The LGV has a beautiful firing behavior. It’s smooth and free from vibration. I like the way the heavy rifle cocks, as well. It’s so smooth that it’s like watching a bank vault door operate. The trigger is the equal of the HW55 target trigger.
The Walther LGV series guns have two flaws. First, they tend to crack their stocks at the pistol grip where the wood grain is aligned wrong for strength. Second, all of them were made with seals that crumble in time, but the replacement seals of today seem to last forever. So, check on the grip and seals before buying. Most airgunsmiths can work on an LGV because it isn’t too intricate.
HW55 Custom Match
This is a rifle that deserves a complete three-part report of its own. Although I’ve owned it for several months, I haven’t shot it that much. I know I got some good groups from it in the past, but to tell the truth, it was the ugly stepsister in this test. The firing behavior is harsh and jarring — not at all what I expect from an HW55. It feels like the rifle was tuned by someone who only wanted power. I think I need to open it up and calm it down.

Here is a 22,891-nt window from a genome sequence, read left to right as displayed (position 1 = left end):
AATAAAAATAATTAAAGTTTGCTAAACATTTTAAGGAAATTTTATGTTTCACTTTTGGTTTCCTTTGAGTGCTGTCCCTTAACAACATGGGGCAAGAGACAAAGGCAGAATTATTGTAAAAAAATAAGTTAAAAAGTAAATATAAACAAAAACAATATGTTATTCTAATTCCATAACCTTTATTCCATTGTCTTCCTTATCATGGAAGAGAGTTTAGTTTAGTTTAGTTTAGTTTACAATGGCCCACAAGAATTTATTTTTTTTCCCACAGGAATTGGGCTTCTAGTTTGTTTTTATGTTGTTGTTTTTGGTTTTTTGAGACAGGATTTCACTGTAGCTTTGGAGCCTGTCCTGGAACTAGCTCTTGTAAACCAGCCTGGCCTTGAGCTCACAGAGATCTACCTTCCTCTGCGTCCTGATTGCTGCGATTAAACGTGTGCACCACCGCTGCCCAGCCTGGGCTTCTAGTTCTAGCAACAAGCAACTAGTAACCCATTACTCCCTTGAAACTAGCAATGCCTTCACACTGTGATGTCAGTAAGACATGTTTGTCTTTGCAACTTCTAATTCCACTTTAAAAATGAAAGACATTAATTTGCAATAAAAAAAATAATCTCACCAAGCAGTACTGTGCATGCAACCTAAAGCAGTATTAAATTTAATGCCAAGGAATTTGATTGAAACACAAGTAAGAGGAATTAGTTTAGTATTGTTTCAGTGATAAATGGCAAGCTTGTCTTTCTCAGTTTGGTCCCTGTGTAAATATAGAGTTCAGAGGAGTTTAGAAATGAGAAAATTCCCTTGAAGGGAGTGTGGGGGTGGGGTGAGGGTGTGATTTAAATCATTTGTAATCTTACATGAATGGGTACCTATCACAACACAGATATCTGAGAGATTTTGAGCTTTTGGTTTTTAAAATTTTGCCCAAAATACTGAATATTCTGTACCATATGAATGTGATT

The HW55 CM represents the finest technological advance of the entire series of rifles.
I have so much to say about the HW55 CM because it represents Weihrauch’s high-water mark with the 55-series rifles. Even rarer than the Tyroleans that everyone covets, the CM was around for only a very few years at the end of the half-century-long production run of the HW55. It was the finest “buggy whip” they ever made, though my rifle needed some fixin’ to get to that point.
An embarrassing target! These H&N Finale Match Rifle pellets should have grouped in less than half this space. I really need to tune this rifle to reduce the harsh firing cycle. I also shot the gun with the R10 pellets but won’t show it because it’s even worse than this one.